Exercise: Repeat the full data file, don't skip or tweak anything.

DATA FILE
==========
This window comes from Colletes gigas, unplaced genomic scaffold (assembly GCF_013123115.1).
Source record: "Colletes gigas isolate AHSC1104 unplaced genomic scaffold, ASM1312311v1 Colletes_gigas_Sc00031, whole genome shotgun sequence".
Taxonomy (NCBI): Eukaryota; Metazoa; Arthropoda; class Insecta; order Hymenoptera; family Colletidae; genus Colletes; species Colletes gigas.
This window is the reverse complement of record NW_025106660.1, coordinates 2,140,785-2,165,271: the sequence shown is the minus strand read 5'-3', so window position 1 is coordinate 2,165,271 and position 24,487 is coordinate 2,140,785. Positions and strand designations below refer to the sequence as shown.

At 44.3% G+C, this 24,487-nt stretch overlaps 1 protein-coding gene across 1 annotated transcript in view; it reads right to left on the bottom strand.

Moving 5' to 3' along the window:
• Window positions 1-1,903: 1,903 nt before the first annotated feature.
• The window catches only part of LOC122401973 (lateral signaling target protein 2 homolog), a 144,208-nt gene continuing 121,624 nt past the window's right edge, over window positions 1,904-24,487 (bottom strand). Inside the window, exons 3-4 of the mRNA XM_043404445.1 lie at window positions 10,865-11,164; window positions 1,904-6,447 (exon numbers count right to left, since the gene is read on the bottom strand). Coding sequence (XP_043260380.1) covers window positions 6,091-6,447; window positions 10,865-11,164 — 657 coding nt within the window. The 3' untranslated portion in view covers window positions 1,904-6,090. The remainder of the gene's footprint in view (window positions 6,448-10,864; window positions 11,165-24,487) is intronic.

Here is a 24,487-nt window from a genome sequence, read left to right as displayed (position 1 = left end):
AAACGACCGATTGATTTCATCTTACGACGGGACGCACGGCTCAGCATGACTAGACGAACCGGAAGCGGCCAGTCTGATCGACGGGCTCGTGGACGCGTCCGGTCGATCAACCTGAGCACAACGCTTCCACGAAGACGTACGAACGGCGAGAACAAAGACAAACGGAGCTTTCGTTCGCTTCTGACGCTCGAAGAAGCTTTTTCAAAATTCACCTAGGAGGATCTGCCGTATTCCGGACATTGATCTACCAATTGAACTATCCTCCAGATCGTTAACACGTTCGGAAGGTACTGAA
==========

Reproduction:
This window comes from Colletes gigas, unplaced genomic scaffold (assembly GCF_013123115.1).
Source record: "Colletes gigas isolate AHSC1104 unplaced genomic scaffold, ASM1312311v1 Colletes_gigas_Sc00031, whole genome shotgun sequence".
Taxonomy (NCBI): Eukaryota; Metazoa; Arthropoda; class Insecta; order Hymenoptera; family Colletidae; genus Colletes; species Colletes gigas.
This window is the reverse complement of record NW_025106660.1, coordinates 2,140,785-2,165,271: the sequence shown is the minus strand read 5'-3', so window position 1 is coordinate 2,165,271 and position 24,487 is coordinate 2,140,785. Positions and strand designations below refer to the sequence as shown.

At 44.3% G+C, this 24,487-nt stretch overlaps 1 protein-coding gene across 1 annotated transcript in view; it reads right to left on the bottom strand.

Moving 5' to 3' along the window:
• Window positions 1-1,903: 1,903 nt before the first annotated feature.
• The window catches only part of LOC122401973 (lateral signaling target protein 2 homolog), a 144,208-nt gene continuing 121,624 nt past the window's right edge, over window positions 1,904-24,487 (bottom strand). Inside the window, exons 3-4 of the mRNA XM_043404445.1 lie at window positions 10,865-11,164; window positions 1,904-6,447 (exon numbers count right to left, since the gene is read on the bottom strand). Coding sequence (XP_043260380.1) covers window positions 6,091-6,447; window positions 10,865-11,164 — 657 coding nt within the window. The 3' untranslated portion in view covers window positions 1,904-6,090. The remainder of the gene's footprint in view (window positions 6,448-10,864; window positions 11,165-24,487) is intronic.

Here is a 24,487-nt window from a genome sequence, read left to right as displayed (position 1 = left end):
AAACGACCGATTGATTTCATCTTACGACGGGACGCACGGCTCAGCATGACTAGACGAACCGGAAGCGGCCAGTCTGATCGACGGGCTCGTGGACGCGTCCGGTCGATCAACCTGAGCACAACGCTTCCACGAAGACGTACGAACGGCGAGAACAAAGACAAACGGAGCTTTCGTTCGCTTCTGACGCTCGAAGAAGCTTTTTCAAAATTCACCTAGGAGGATCTGCCGTATTCCGGACATTGATCTACCAATTGAACTATCCTCCAGATCGTTAACACGTTCGGAAGGTACTGAA